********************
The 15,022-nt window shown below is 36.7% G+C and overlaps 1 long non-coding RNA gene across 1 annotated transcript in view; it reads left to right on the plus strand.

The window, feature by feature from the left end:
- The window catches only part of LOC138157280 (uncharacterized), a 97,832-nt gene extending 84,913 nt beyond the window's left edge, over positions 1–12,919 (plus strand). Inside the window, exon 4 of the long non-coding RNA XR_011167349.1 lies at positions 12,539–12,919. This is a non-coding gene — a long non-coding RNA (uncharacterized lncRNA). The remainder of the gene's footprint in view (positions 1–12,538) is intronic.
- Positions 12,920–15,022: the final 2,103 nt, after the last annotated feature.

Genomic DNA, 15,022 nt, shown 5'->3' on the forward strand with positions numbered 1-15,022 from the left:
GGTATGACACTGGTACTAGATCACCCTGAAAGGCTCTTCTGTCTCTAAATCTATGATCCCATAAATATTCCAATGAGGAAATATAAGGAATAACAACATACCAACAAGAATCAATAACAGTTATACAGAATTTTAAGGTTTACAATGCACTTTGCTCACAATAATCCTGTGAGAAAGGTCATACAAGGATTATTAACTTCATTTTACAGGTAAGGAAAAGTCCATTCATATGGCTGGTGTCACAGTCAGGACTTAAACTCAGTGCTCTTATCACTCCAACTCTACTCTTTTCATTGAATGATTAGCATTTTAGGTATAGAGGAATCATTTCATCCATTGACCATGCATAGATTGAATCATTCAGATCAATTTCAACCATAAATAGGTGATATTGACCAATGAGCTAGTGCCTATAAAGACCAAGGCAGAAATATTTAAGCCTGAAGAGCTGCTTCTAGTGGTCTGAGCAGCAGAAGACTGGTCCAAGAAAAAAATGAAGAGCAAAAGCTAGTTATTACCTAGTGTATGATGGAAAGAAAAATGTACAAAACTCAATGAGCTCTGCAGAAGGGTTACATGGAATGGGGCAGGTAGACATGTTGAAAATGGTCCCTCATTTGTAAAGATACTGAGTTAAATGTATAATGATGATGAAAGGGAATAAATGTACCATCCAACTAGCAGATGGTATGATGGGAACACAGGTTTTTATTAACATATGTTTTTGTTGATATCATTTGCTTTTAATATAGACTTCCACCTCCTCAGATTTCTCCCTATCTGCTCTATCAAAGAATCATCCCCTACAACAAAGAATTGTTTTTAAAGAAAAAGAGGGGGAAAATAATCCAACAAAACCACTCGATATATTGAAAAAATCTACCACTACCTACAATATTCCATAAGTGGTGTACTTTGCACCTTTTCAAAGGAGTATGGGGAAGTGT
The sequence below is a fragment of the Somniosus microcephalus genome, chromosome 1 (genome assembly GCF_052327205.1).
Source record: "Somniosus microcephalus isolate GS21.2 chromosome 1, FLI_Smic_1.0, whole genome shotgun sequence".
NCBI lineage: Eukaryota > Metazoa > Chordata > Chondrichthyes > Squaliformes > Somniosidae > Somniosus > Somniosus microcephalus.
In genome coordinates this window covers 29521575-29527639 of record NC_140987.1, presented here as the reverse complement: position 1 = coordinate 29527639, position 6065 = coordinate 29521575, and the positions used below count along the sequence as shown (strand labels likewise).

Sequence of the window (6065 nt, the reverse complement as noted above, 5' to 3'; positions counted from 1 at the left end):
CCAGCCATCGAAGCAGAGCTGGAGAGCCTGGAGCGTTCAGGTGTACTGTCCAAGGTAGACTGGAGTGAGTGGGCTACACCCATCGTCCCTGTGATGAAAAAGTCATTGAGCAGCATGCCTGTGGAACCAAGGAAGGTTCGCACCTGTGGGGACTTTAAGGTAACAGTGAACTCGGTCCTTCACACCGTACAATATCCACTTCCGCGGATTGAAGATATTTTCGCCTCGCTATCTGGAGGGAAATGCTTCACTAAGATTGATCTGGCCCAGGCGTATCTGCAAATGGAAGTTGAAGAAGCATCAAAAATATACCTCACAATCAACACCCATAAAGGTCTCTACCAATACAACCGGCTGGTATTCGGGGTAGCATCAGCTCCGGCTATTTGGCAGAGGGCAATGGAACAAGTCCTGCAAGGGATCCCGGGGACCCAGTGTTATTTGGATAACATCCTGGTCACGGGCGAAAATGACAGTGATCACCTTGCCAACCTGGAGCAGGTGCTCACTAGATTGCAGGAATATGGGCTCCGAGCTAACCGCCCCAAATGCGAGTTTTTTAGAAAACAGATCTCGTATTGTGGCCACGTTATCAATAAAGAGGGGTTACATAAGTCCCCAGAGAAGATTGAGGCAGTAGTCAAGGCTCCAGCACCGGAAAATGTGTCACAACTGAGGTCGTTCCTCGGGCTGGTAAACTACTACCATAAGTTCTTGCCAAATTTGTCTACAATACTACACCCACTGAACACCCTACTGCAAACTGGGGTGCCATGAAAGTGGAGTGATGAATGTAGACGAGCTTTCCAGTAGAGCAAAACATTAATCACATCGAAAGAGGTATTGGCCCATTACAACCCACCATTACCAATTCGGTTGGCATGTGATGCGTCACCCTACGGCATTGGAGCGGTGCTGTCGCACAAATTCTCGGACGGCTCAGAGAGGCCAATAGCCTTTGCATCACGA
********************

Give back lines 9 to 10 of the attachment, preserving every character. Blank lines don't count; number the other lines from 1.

NCBI lineage: Eukaryota > Metazoa > Chordata > Chondrichthyes > Squaliformes > Somniosidae > Somniosus > Somniosus microcephalus.
In genome coordinates this window covers 29521575-29527639 of record NC_140987.1, presented here as the reverse complement: position 1 = coordinate 29527639, position 6065 = coordinate 29521575, and the positions used below count along the sequence as shown (strand labels likewise).